I’m not sure where to start on Zombieland. It’s one of those movies that there really isn’t much you can say about it. It exists for one purpose and one purpose only and that is to be good solid adrenaline-pumping laugh-out-loud entertainment. So the only fit way to write a review about it would seem to be to identify whether or not it accomplishes said task. The answer? Oh, hell yes!
Zombieland is a terrific bookend to this year’s earlier excellent horror-comedy, Sam Raimi’s Drag Me to Hell. Both films are brisk, loud, fun, and wildly hilarious. But where Drag Me to Hell spoke with a voice of pure horror, Zombieland is cut more from the cloth of comedy, not unlike Shaun of the Dead. Its comedy comes from its living characters, and the sometimes massively bizarre situations that they find themselves in.
Our lead character is the squirrely-yet-strong Columbus (anonymously named such, taken from his hometown). He is played by Jesse Eisenberg, starring in his second “land” movie of the year, after April’s Adventureland.
Many are referring to Eisenberg as the “poor man’s Michael Cera,” or some kind of title to that effect, as he’s got the same sort of timid/awkward demeanor that popularized the Superbad star. But need I remind the world that Eisenberg has been making a name for himself as far back as 2002’s Roger Dodger, and the widely acclaimed The Squid and the Whale, long before anyone knew who the hell Michael Cera was. Personally, I like Eisenberg a bit more than Cera—I find his take on the shtick more sympathetic and believable. He just seems more mature, which I guess makes sense, as he’s five years older.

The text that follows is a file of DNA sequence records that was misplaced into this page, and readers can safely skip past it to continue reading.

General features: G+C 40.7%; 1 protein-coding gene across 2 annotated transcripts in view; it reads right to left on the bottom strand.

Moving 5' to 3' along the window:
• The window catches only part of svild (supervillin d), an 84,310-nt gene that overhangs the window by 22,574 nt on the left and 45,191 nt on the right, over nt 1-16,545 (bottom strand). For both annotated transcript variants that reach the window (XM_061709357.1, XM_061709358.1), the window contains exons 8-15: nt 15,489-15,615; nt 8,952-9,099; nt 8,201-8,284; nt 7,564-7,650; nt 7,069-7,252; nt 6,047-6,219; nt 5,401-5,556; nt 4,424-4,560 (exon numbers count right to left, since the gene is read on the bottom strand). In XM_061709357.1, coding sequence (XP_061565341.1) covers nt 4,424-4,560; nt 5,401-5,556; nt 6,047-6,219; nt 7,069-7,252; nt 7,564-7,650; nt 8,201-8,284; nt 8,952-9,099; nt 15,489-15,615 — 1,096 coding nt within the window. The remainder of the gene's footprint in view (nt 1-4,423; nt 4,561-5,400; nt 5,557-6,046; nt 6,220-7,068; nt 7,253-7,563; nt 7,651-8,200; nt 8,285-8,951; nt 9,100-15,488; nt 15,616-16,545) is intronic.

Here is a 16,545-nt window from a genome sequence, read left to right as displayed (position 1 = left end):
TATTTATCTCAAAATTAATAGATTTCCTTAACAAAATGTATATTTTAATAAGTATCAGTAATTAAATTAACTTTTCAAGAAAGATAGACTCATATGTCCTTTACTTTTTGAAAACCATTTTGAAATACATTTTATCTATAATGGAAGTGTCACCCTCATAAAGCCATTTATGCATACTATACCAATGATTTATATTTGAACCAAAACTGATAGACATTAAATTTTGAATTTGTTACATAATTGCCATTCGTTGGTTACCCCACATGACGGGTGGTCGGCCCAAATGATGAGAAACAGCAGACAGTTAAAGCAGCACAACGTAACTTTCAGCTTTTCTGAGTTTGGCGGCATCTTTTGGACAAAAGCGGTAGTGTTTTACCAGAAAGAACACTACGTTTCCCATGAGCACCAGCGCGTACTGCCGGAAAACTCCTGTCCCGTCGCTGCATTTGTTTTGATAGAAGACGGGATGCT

But enough of that. It all goes to say how much I really love the casting of Eisenberg in this role. In the opening sequence of the film, Columbus introduces us to his list of rules for surviving an America in which zombies (the Zack Snyder running kind) are now the dominant species. He walks us through a few and it becomes very apparent how each and every one of these would most assuredly come in handy. Then we cut to the extremely-extremely-slow-motion zombie-attack opening credits montage, set to my all-time favorite Metallica song, “For Whom the Bell Tolls.” Right off the bat, this movie won a special place in my heart.
We then watch Columbus, as he travels through the isolated roads of the titular Zombieland, wondering if he’s the only person left alive. His question is soon answered, when he meets up with a tough badass, who goes by the name of Tallahassee (Woody Harrelson). They have a very funny face-off, upon meeting each other, which serves as a terrific testament to the power of silence in comedy.
Hitting the road together, Tallahassee soon finds Columbus’s strict adherence to rules and protocol consistently annoying. After not too long, they run across con-sisters Wichita (Emma Stone from Superbad) and Little Rock (Little Miss Sunshine Oscar-nominee Abigail Breslin) in an abandoned supermarket, while searching for the possibility of a box of Twinkies.
I’ve spent a good deal of time giving a rundown on the plot of the movie, but there really isn’t much of a “plot” to speak of. There’s no pressing conflict in this film. The zombies are introduced in the beginning of the film as a given, so there isn’t any revolution to be had or horrible force to overcome. It’s basically just a fun character-driven road trip movie. With zombies.
Everyone in the movie accepts the situation and they’re all trying to make the best of it. And boy, do they ever! When they make a stop in Hollywood, it sets up a sequence of the film that is one of the best, funniest, and most unbelievably strange cameos that I’ve ever seen in any movie. Even if you were to hate the rest of the movie (which I just can’t imagine) this segment alone should be worth the price of your admission.
But, like I said, there’s nothing much to really say about. It’s a critic-proof kind of movie, like Snakes on a Plane or any one of the Tyler Perry movies. It’s the kind of thing that, had it not been so well-directed, well-acted, and very, very funny, then it probably wouldn’t have been screened for critics. There’s nothing to take away from it, no weight, no message, or anything like that—and that’s just what makes it work. This movie is an insanely short 80 minutes long, and the end credits start rolling at around one hour and fifteen minutes. It’s a quick burn of clever, fun, and thoroughly wild entertainment.
That being said, you really have no reason to not see this movie. So, go right now, friends, because we all have stress and aggravation in our daily lives, and I really think this ought to help.